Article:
Amazon Has Patented A Tool To Block The Kind Of Price Comparisons That Grew Its Empire – Forbes
After making front-page news with its plans to scoop up Whole Foods for a cold-pressed $13.7 billion, Amazon has again caught the tech industry’s eye with a new patent aimed to keep in-store shoppers from straying online.
The Washington Post reported yesterday that Amazon has recently been awarded a patent which could keep customers in its new retail locations from comparing online prices for products while there–something which, in the past several years, would traditionally be done on Amazon itself. Known as ‘mobile window shopping,’ the practice has allowed many consumers to get a real-life feel for products in retail locations before ordering them online for less, and has helped cause a “worrisome decline” for brick-and-mortar businesses, according to the Post.
Entitled â€œPhysical Store Online Shopping Controlâ€ and granted on May 30, the patent outlines a system which can detect aspects of customers’ internet activity when they log onto Amazon stores’ WiFi networks. According to news outlets, the patented algorithm would register when customers are trying to access competitors’ websites and interfere with such attempts to comparison shop via mobile.
According to theÂ Post, which is owned by Amazon’s Jeff Bezos, the algorithm “may block access to the competitorâ€™s site, preventing customers from viewing comparable products from rivals [or] redirect the customer to Amazonâ€™s own site or to other, Amazon-approved sites.” The algorithm could also send notifications to Amazon salespeople telling them to approach mobile window shoppers at key moments, or send customers text messages or coupons “designed to lure the person back into Amazonâ€™s orbit.”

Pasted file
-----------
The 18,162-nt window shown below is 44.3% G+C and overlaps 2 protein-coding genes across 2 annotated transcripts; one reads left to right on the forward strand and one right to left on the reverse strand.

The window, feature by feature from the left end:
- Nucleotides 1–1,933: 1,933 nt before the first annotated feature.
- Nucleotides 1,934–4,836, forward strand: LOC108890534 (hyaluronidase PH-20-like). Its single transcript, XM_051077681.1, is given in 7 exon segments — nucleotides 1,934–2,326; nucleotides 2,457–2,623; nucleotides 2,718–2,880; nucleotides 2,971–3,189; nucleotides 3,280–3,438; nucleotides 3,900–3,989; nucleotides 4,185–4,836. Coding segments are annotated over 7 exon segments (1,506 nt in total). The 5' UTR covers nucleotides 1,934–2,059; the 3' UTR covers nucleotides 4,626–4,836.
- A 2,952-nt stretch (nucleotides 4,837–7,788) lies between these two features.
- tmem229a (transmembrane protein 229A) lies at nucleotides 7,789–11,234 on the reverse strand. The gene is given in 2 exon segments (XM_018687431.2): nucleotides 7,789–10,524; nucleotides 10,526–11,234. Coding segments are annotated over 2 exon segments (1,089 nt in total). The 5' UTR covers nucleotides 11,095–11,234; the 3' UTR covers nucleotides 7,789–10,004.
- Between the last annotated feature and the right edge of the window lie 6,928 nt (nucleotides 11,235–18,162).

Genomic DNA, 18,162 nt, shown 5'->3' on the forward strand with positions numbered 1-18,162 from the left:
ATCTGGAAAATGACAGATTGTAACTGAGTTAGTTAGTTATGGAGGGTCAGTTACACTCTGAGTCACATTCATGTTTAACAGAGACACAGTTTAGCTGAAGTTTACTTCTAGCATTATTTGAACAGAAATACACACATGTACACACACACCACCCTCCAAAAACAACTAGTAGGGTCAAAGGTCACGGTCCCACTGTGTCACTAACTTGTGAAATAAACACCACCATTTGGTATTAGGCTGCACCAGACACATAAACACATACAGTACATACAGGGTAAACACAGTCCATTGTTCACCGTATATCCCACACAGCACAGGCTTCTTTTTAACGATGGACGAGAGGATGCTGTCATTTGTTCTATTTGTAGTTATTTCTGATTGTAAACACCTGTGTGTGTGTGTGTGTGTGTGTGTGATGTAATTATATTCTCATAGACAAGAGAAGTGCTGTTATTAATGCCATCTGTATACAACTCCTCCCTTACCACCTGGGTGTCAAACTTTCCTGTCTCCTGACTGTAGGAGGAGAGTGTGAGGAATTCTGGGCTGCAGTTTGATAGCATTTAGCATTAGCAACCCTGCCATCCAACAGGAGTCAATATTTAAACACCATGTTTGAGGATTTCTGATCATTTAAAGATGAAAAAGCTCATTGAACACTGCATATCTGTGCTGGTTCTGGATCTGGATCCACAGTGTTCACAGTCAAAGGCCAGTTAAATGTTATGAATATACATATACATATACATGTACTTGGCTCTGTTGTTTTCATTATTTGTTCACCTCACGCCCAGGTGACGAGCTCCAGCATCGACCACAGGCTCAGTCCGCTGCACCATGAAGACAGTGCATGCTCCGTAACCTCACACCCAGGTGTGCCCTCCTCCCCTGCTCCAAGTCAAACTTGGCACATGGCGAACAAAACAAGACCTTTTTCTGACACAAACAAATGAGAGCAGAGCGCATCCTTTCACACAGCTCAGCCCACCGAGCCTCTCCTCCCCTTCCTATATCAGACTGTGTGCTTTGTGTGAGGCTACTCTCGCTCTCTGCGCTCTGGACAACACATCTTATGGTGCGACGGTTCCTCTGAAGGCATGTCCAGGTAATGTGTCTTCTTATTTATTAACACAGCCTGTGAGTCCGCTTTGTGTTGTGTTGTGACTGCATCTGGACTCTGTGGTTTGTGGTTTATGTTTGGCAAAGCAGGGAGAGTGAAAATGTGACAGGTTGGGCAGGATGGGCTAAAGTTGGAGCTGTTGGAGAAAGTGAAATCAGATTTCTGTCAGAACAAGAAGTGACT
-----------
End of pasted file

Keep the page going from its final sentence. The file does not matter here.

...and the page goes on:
GizmodoÂ pointed out that mobile window shopping “is understood to have played a major factor in Amazonâ€™s competitive victories over the last decade,” suggesting that the company’s new patent is aimed to protect it from just such behavior as it enters the storefront arena. The site also noted that the algorithm is limited to affecting searches conducted over Amazon’s store WiFi, so customers at the retailer’s physical locations would still be able to bring up competitors’ offers for products on their smartphones using their data connections “…for now.”
Down the road, if such technology is extended to give retailers greater control over customers’ phones whenever they’re onsite, it could also mean that the golden age of mobile comparison (and private) shopping–one of American consumers’ latest, proudest, and most tumultuous habits–is already behind us.
Gizmodo reflected, “Obviously, thatâ€™s a scenario that the average consumer would revolt against, for now. But itâ€™s an example of how tricky a truly dominant corporation could be if it runs rampant.”
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